“Hi everybody! Welcome back to Jaron’s Toys.”
Jaron with his dog, Chloe.
This research is powered by you. This quarterly edition of the St. Baldrick’s Foundation Research Outcomes recognizes promising research to improve survival rates, provide holistic therapies, and translate adult drugs into pediatric trials.
Thank you for making research possible.
EXCITING UPDATE November 1, 2022: The largest academic collaboration of its kind was announced last month, and it builds off this St. Baldrick’s supported work. The Broad Institute of MIT and Harvard, Dana-Farber Cancer Institute and St. Jude Children’s Research Hospital will collaborate to transform and accelerate the identification of vulnerabilities in pediatric cancers and translate them into better treatments.
Dr. Stegmaier said, “The Pediatric Cancer Dependency Map provided our community with a treasure trove of new data. However, the next critical step was to validate candidate gene targets emerging from this project. The St. Baldrick’s Foundation Robert J Arceci Innovation Award provided the critical funding for us to demonstrate the power of the Pediatric Cancer Dependency Map.
With St. Baldrick’s support, we validated new candidate therapeutic targets in childhood cancers, such as Ewing sarcoma and neuroblastoma, which have led to the launching of drug discovery efforts, and we have gained novel insights into the mechanistic underpinnings of these diseases. We were able to show our community the power of the project. I think we are just at the tip of the iceberg. We are all very excited about the promise of what is to come through this new large-scale collaboration.”
We are excited to see the impact this collaboration has in helping to conquer childhood cancer.
Meet Natasha, a 13-year-old from Uganda, and St. Baldrick’s first International Ambassador.Natasha in her school uniform.
His parents told him his blood was sick when he was diagnosed with cancer. Rocco said he was sad, but he wanted to get better so he could donate his blood to help other people. This unselfish kindness and compassion are rare qualities in a five-year-old. But this is Rocco.
As we close a difficult year, we reflect on lessons shared by childhood cancer patients and survivors who have faced adversity with grace, courage, and resilience. From their words, come some messages worth remembering now.St. Baldrick’s Honored Kid, Sarah Swaim, and two-time leukemia survivor shares how having support during her cancer diagnosis helped her to keep going.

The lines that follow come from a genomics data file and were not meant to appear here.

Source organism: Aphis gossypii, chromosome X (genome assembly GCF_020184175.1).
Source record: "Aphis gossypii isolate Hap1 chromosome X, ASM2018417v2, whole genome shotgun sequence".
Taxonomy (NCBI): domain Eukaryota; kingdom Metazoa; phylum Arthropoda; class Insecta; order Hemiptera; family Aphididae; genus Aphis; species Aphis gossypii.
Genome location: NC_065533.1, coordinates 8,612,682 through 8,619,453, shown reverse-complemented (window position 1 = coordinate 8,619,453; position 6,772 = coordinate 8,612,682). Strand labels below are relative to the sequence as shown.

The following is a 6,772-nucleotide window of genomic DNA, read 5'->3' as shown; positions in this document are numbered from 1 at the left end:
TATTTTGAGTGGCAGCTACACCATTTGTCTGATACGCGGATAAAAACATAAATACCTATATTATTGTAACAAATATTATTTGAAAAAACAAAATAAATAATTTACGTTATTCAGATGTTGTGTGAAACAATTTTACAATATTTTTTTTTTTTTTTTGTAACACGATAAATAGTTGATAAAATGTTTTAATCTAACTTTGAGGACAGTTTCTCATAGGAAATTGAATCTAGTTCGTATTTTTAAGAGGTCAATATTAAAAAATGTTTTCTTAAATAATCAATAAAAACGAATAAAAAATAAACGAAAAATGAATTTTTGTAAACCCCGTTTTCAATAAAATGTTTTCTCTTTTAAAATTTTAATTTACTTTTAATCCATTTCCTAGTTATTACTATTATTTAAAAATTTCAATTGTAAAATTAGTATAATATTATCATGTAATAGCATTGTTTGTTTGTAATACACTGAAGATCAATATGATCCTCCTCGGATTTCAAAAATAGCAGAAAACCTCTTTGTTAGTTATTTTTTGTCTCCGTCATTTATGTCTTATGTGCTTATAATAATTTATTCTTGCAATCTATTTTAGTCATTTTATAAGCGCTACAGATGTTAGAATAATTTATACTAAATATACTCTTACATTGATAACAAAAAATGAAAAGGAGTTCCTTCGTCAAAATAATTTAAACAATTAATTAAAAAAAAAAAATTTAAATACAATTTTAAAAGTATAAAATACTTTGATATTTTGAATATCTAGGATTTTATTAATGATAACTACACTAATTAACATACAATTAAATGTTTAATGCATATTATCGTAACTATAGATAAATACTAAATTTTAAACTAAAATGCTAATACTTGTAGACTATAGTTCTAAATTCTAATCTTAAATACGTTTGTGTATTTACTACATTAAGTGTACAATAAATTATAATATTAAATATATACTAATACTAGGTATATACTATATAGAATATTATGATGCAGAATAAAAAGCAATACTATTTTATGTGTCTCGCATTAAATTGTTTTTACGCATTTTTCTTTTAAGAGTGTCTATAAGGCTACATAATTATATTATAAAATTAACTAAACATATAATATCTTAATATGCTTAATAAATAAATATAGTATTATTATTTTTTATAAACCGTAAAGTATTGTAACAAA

What is acute myeloid leukemia (AML)?
Leukemia is cancer of the blood cells. Leukemia cells divide quickly and fail to mature into normal, functioning blood cells.
Acute leukemia progresses rapidly and is classified into two general subtypes:
- When the cancer affects the lymphocytes, a type of white blood cell, it is called acute lymphoblastic leukemia, or ALL.
- When the cancer affects other blood cell types, such as red blood cells, platelet-forming cells, and other types of white blood cells, it is called acute myeloid leukemia, or AML.
What is acute lymphoblastic leukemia?
Acute lymphoblastic leukemia (ALL) is a cancer of the white blood cells that normally fight infection. The cells do not grow and develop properly, filling up the bone marrow inside bones, where blood is normally made.
ALL is the most common type of childhood cancer, accounting for 35% of all cancers in children. Each year, there are about 2,900 new cases of children and adolescents diagnosed with ALL in the United States alone.
Its signs and symptoms resemble other common illnesses, which often leads to other treatments before the leukemia diagnosis is made.
The holiday season is about giving – and what better gift for your loved ones than something that helps a great cause, like taking childhood back from cancer. Not only are the items below awesome gift ideas, but a portion of each sale goes to the St. Baldrick’s Foundation.
*Formerly known as the St. Baldrick’s – Stand Up to Cancer Pediatric Cancer Dream Team, this team is now the St. Baldrick’s EPICC Team (Empowering Pediatric Immunotherapies for Childhood Cancer).
I was recently invited to serve as a patient family advocate for the St. Baldrick’s / Stand Up to Cancer Pediatric Cancer Dream Team representing the National Cancer Institute. If you’re not familiar with the Dream Team and what they’re doing, it’s worth taking a few minutes to read up on the project.
In short, it’s a multi-institutional effort to accelerate cures for childhood cancer by sharing the skill, knowledge and unique resources of 8 top-notch research institutions.
Carlos Sandi with his son, Honored Kid and Ambassador Phineas.
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